Honors College Thesis

 

The Relationship Between Parent Stress in Low-Income Families and Children's Self-Regulation Public Library review

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https://ir.library.oregonstate.edu/concern/honors_college_theses/sn00b5146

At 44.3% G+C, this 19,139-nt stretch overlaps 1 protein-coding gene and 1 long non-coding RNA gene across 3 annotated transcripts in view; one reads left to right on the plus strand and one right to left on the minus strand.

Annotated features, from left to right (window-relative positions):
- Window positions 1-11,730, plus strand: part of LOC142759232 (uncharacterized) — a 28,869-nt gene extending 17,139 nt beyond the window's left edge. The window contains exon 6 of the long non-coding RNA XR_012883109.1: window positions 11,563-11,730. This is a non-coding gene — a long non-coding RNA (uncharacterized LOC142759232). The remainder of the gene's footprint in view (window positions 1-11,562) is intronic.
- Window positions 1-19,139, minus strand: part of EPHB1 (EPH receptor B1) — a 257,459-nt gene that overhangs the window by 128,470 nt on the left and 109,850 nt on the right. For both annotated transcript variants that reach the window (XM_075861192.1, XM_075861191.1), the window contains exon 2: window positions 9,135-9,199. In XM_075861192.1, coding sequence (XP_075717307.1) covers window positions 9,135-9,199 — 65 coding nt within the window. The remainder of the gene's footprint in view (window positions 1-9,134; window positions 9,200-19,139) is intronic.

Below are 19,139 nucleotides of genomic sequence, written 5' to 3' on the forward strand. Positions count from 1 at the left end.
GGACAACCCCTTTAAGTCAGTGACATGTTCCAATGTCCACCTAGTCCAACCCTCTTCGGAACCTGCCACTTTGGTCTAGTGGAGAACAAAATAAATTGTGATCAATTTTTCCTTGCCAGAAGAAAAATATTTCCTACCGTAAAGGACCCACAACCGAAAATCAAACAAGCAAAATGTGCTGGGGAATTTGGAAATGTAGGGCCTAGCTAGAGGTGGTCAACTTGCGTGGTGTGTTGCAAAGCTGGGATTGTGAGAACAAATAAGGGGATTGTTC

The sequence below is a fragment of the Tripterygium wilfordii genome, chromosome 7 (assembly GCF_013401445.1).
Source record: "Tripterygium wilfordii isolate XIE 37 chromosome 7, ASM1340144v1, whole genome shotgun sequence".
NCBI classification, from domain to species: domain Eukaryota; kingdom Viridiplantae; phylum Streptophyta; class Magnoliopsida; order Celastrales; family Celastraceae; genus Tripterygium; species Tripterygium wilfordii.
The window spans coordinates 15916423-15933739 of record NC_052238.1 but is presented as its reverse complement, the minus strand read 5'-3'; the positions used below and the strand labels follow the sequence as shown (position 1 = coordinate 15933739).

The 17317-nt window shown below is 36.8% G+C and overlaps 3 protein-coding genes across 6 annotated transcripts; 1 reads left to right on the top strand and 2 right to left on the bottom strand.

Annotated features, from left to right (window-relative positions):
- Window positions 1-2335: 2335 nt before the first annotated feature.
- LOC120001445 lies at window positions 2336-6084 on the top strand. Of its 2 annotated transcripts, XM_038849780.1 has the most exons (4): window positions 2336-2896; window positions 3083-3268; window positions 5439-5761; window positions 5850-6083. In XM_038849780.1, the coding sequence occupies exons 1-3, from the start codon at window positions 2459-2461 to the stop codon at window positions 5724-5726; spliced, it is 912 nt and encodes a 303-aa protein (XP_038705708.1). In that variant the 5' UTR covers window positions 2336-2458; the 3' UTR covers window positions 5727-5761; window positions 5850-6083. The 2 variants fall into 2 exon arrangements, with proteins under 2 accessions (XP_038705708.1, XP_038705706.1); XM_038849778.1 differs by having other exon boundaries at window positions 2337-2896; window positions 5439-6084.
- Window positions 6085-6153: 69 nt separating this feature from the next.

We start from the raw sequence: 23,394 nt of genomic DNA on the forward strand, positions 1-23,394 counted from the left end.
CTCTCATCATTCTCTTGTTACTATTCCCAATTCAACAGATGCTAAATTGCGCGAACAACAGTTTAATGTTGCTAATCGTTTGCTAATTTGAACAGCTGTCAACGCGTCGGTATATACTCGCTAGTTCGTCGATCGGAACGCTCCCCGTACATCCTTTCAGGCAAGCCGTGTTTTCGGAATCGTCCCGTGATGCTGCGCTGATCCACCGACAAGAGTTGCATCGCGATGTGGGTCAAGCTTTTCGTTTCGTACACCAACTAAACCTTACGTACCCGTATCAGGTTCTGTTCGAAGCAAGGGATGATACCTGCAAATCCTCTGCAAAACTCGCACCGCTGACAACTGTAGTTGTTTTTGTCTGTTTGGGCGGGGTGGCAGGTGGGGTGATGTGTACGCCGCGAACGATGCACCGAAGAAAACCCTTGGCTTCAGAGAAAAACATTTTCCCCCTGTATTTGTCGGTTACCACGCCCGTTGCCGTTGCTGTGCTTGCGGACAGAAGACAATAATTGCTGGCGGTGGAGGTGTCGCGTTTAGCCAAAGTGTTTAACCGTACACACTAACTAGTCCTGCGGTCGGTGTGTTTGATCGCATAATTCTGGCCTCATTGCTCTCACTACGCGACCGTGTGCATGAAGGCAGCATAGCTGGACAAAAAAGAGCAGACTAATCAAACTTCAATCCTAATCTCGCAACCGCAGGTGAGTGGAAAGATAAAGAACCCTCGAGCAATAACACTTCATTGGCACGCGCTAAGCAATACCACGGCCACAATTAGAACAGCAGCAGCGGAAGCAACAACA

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  • Self-regulation is a cognitive mechanism that allows children to maintain control over their behaviors and emotions. The importance of this function is well-documented, but there is less understanding of the factors that affect children’s development of self-regulation. Therefore, the objective of this study is to examine if parent stress in low-income families is related to children’s self-regulation. This was conducted by comparing parent self-ratings of their stress levels and their children’s performance of two self-regulation measures: Head-Toes-Knees-Shoulders Revised (HTKS-R) and The Dimensional Card Change Sort (DCCS). The results indicated a significant positive correlation between a stress item measuring how often parents felt on top of things and children’s performance on the HTKS-R Measure, indicating a relationship between certain aspects of parent stress and children’s self-regulation. These findings suggest more research is needed to fully understand the relationship between parent stress and children’s self-regulation in low-income families. Key Words: self-regulation, parent stress, cognitive development, low-income families, caregiving
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